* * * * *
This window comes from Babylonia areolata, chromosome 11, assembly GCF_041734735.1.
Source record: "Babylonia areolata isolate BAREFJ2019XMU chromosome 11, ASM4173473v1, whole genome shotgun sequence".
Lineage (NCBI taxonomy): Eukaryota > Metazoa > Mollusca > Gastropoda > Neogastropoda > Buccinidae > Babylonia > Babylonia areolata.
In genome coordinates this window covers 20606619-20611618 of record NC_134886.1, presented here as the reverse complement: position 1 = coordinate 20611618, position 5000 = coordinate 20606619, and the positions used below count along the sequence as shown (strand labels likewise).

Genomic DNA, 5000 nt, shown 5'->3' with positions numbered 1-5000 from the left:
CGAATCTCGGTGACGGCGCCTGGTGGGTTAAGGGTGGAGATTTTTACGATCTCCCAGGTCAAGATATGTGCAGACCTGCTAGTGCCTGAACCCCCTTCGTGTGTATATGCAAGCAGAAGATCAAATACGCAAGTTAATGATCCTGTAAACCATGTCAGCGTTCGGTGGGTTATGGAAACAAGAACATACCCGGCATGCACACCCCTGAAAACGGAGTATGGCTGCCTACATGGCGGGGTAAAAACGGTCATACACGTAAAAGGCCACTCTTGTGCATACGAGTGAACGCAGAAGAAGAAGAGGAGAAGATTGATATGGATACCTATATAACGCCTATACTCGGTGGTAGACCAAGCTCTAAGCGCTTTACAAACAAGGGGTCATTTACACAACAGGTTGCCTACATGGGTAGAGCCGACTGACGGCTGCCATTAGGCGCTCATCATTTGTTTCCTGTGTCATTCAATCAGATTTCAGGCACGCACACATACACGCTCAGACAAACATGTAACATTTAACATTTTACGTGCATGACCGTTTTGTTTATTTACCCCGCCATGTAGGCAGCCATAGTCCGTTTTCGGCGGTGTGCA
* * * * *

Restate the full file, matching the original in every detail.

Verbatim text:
This window comes from Babylonia areolata, chromosome 11, assembly GCF_041734735.1.
Source record: "Babylonia areolata isolate BAREFJ2019XMU chromosome 11, ASM4173473v1, whole genome shotgun sequence".
Lineage (NCBI taxonomy): Eukaryota > Metazoa > Mollusca > Gastropoda > Neogastropoda > Buccinidae > Babylonia > Babylonia areolata.
In genome coordinates this window covers 20606619-20611618 of record NC_134886.1, presented here as the reverse complement: position 1 = coordinate 20611618, position 5000 = coordinate 20606619, and the positions used below count along the sequence as shown (strand labels likewise).

Genomic DNA, 5000 nt, shown 5'->3' with positions numbered 1-5000 from the left:
CGAATCTCGGTGACGGCGCCTGGTGGGTTAAGGGTGGAGATTTTTACGATCTCCCAGGTCAAGATATGTGCAGACCTGCTAGTGCCTGAACCCCCTTCGTGTGTATATGCAAGCAGAAGATCAAATACGCAAGTTAATGATCCTGTAAACCATGTCAGCGTTCGGTGGGTTATGGAAACAAGAACATACCCGGCATGCACACCCCTGAAAACGGAGTATGGCTGCCTACATGGCGGGGTAAAAACGGTCATACACGTAAAAGGCCACTCTTGTGCATACGAGTGAACGCAGAAGAAGAAGAGGAGAAGATTGATATGGATACCTATATAACGCCTATACTCGGTGGTAGACCAAGCTCTAAGCGCTTTACAAACAAGGGGTCATTTACACAACAGGTTGCCTACATGGGTAGAGCCGACTGACGGCTGCCATTAGGCGCTCATCATTTGTTTCCTGTGTCATTCAATCAGATTTCAGGCACGCACACATACACGCTCAGACAAACATGTAACATTTAACATTTTACGTGCATGACCGTTTTGTTTATTTACCCCGCCATGTAGGCAGCCATAGTCCGTTTTCGGCGGTGTGCA